Vitamin - A
Vitamin A is found only in foods of animal
origin. It is present in almost all species of fish, birds and mammals. The
yellow plant pigments α, β and γ carotenes and cryptoxanthin are
precursors of vitamin A. The body has the ability to convert these carotenoid
compounds present in the diet into vitamin A.
The chemical structure of β - carotene is such that it oxidizes to form two molecules of
vitamin A, the other provitamins form only one. b-carotene is more efficiently converted to
vitamin A than α - or γ - carotene or cryptoxanthin.
There are two forms of vitamin A: Vitamin A1
which occurs in the liver of marine water fish and Vitamin A2 found
in the liver of fresh water fish. The vitamin A which contain alcoholic group
in the side chain is called as retinol (Fig. 8.1) and which contain aldehyde
group is known as retinal. Though the two vitamins differ slightly in their
chemical structures their physiological functions are the same.
Vitamin A is essential
growth and metabolism of all body cells
formation of rhodopsin (visual purple) a complex substance formed from retinol
and protein. Rhodopsin, a pigment found in retina is necessary for vision in
maintenance of healthy skin, particularly mucous membrane of the cornea and the
lining of respiratory tract.
The liver of any animal is a rich source of
vitamin A. Fish liver oil is an excellent source. Whole milk, egg yolk, dark
green leafy vegetables and deep yellow vegetables and fruits are rich in
carotenes, which can be converted into vitamin A by the intestinal wall.
Vitamin A requirement is based on the intake to
maintain the normal blood level. Adults placed on a vitamin A free diet are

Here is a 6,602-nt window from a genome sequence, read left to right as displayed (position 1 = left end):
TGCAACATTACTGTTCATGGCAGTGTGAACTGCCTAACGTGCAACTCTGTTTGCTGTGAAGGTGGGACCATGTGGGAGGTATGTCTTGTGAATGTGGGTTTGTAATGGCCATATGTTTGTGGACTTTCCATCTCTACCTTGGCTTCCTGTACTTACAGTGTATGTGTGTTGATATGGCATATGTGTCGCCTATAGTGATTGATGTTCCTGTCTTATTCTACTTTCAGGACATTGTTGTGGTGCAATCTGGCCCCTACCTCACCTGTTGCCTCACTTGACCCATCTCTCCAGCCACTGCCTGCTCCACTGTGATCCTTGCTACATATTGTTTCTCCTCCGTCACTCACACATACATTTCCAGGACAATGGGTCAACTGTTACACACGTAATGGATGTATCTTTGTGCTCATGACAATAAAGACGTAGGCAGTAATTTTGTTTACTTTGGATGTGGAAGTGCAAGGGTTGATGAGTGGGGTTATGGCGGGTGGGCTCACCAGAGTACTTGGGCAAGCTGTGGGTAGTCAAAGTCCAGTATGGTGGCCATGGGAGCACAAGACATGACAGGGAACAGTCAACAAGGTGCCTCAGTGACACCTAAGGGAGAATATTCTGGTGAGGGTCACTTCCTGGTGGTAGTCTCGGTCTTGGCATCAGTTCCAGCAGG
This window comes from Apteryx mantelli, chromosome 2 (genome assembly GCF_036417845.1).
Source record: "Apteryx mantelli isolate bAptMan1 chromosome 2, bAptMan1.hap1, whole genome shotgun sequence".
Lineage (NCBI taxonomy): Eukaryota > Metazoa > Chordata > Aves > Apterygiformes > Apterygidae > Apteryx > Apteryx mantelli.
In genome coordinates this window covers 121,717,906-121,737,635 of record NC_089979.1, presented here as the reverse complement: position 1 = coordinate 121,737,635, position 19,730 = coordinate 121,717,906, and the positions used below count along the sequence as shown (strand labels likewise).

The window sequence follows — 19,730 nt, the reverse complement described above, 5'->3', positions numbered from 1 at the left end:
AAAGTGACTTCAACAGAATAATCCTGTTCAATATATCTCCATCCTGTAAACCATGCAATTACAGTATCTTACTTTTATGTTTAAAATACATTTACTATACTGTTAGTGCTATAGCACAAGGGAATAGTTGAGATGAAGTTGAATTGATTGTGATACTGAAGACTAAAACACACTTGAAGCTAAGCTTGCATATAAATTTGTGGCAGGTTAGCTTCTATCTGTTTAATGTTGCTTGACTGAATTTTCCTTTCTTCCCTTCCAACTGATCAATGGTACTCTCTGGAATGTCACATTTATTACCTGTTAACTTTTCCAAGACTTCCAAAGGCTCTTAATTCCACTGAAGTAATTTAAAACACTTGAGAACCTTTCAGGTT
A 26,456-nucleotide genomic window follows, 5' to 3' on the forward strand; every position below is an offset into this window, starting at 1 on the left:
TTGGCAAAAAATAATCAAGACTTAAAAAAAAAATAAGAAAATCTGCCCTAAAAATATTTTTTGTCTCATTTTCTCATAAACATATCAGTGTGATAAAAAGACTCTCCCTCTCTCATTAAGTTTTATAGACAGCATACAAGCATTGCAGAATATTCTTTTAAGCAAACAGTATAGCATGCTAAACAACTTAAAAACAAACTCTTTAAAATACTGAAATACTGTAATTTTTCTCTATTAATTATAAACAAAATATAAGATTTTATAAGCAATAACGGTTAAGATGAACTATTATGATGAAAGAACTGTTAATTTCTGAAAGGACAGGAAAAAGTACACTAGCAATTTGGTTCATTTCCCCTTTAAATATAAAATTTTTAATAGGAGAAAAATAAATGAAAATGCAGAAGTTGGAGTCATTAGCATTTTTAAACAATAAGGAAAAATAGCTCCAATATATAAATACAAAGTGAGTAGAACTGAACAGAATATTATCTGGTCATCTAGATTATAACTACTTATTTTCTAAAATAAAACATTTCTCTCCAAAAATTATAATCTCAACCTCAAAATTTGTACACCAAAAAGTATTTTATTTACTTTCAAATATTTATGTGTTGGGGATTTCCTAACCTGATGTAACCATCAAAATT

found to show no change in the level for several weeks.The capacity of the body
to store vitamin A provides for an effective emergency supply. Recommended
amount of Vitamin A for different age group is as follows:
Infants - 1500 IU / day
Children - 2000-3000 IU / day
Adults Pregnant and - 5000 IU / day
lactating women - 6000-8000 IU / day (IU = International units)
Vitamin A and carotene are absorbed from the
small intestine into the lymph system. The maximum absorption is reached 3 to 5
hours after consumption. The rate of absorption of vitamin A is more rapid than
that of carotene. In the human being about 95% of the vitamin A stored in the
body is found in the liver with small amount in the lungs, adipose tissue and
The earliest sign of vitamin A deficiency is
concerned with vision. Initially there is a loss of sensitivity to green light,
followed by impairment to adapt to dim light. This condition leads to night blindness. More prolonged or
severe deficiency leads to the ulceration of cornea and this condition is known
as xerophthalmia or keratomalacia.